Bias. It has almost reached the level of other four-letter words I won’t reference here. Its very mention inspires kneejerk defensiveness. Is it because it automatically invalidates an argument?(If only…)  Or, is it because we are embarrassed that it is completely interwoven into the way we think, despite the fact that we know that it’s wrong?

Biases, as bad as they may be, are as unconscious as breathing. Cognitive bias is equally as unconscious but can have serious repercussions in your life; specifically at work. Bias can lead you to make decisions that will cost you money in both your personal and professional life. You can’t stop them from happening, but we can notice and deal with them. We’d like to let you know how to spot these harmful biases and what to do to alleviate them.

Cognitive Bias

Bias is defined as a prejudice for or against something or someone that is considered unfair. Cognitive bias is using those prejudices as the rationale for bad decisions. A bias is a belief; cognitive bias is a pattern of thinking. Unfortunately, both of these things are natural. As we get information, we can’t help but apply our own past experiences, feelings, and beliefs to it. The problem is that those things can cloud and even mischaracterize the issue.

Perhaps a better way to put it is that cognitive biases are effectively logical shortcuts (that you often don’t even realize you’re taking) that don’t always lead you to the right place. Or better still, the epitome of jumping to conclusions. Here are a few specific biases that can have a profound impact on your day to day life in the workplace:

Confirmation Bias

Everyone suffers from confirmation bias. When you focus on evidence that suggests something you already believed; that’s confirmation bias. It’s a useful way to win an argument. It’s not a great way to get to the truth of a matter. At work, this can take the form of pushing the business in an unprofitable direction based on misinterpreted metrics. It can also have a major effect on recruiting leading to an overly homogenous work environment.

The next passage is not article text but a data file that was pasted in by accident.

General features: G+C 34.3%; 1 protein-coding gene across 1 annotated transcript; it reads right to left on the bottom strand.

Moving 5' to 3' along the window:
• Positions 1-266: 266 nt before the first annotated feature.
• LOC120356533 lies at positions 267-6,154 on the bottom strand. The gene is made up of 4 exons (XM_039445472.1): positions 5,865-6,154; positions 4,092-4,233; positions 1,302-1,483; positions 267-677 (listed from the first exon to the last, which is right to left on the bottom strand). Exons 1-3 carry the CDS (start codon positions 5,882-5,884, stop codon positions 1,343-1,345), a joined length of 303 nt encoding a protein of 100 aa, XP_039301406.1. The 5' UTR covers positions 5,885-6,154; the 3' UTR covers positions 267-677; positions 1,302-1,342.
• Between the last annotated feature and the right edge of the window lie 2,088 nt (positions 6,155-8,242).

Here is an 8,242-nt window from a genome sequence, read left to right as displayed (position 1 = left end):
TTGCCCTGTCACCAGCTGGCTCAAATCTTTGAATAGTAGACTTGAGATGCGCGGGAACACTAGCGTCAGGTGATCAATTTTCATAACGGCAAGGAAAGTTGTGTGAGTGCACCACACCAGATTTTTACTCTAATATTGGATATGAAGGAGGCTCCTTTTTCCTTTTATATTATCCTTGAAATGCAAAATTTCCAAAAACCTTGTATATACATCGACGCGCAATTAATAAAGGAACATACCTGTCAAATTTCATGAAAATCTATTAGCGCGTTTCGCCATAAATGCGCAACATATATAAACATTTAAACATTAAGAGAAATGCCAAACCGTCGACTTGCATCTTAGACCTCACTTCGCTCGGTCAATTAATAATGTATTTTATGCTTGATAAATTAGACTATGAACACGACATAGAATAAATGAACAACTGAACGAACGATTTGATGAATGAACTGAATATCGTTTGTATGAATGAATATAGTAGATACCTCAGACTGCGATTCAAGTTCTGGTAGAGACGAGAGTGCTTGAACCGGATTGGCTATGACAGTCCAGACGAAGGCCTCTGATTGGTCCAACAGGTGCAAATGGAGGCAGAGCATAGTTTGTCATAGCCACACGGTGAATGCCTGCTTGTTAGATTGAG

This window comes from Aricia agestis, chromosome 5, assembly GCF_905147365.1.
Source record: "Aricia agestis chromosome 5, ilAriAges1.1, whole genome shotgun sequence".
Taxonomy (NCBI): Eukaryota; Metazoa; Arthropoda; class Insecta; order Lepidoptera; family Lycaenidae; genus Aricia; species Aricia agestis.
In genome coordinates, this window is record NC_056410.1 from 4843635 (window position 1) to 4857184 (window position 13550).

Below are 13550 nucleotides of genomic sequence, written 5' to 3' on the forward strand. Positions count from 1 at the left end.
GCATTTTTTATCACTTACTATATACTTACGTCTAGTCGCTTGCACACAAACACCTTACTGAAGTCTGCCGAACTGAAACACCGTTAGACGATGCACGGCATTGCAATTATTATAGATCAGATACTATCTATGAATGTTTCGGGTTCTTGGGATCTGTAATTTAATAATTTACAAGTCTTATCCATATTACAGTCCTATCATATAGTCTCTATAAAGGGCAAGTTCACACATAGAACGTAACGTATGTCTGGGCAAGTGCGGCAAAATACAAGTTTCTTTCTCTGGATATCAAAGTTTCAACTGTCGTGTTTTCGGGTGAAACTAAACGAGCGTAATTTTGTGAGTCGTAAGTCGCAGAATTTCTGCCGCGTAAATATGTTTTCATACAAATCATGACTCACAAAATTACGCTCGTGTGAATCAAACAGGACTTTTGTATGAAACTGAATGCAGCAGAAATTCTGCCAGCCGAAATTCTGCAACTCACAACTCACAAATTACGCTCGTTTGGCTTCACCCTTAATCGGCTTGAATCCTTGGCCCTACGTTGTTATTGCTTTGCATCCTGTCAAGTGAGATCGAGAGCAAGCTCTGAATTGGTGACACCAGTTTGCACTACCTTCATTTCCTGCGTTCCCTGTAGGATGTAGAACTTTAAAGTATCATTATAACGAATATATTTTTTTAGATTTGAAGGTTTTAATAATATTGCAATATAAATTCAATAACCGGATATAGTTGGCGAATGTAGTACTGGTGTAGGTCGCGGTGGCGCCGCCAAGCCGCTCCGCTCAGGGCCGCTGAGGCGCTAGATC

A collaborative team is perhaps the best way to combat confirmation bias. Ideally, everyone brings different life experience to the table. This creates a more comprehensive picture of the issue at hand and more open-minded potential solutions.

Negativity Bias

If you got eight A’s and one C on a report card, what are you going to focus on? The C. This isn’t inherently a bad thing. You see something that needs work and you can give it more attention. While this can be great for self-reflection, it can be terrible in the workplace.

Businesses are about making money, for the purposes of this analogy A’s are more profitable than C’s. Negativity bias will cause you to drop the class you got the C in altogether and throw that investment behind the subjects you’re already getting A’s in, hoping to get super A’s or something. This can lead to missed opportunities and wasted resources. Focusing on how bad the C is could actually keep you from making it better.

This is all to say nothing of morale. If you are in a leadership position and suffer from negativity bias (which most people do), all your subordinates will hear from you is what they are doing wrong. This isn’t to say that critique has no place on the job. But, if all you focus on is the negative, all you’ll have is negativity.

There is an easy fix for this (at least on paper): Celebrate your wins.

Fundamental Attribution Error

This one piggy-backs off of the last one. When something goes wrong, it is built into our very being that we are supposed to find someone to blame for it. This need for a culprit can cause us to miss a more serious overarching problem. The blame game causes people to lose their objectivity.

If someone makes a mistake, fundamental attribution error will cause you to see them as incompetent or lazy. It will keep you from taking into account there was a power outage that day, or an office commotion, or any of an infinite number of other possible explanations.

This can cause you to alienate talented co-workers or ascribe malicious intent where there was none. You don’t want to lose talented employees over perceived slights, do you?

Imagine the shoe on the other foot. It’s amazing how we don’t hold ourselves to the standards we hold others in this regard. Realize that a mistake from someone else is probably not an attack. Think about times you’ve made mistakes. Think about other factors that could have led to the problem.

Ultimately, we can’t stop bias. We can see it for what it is, though, and do our best to not let it sabotage our lives and careers.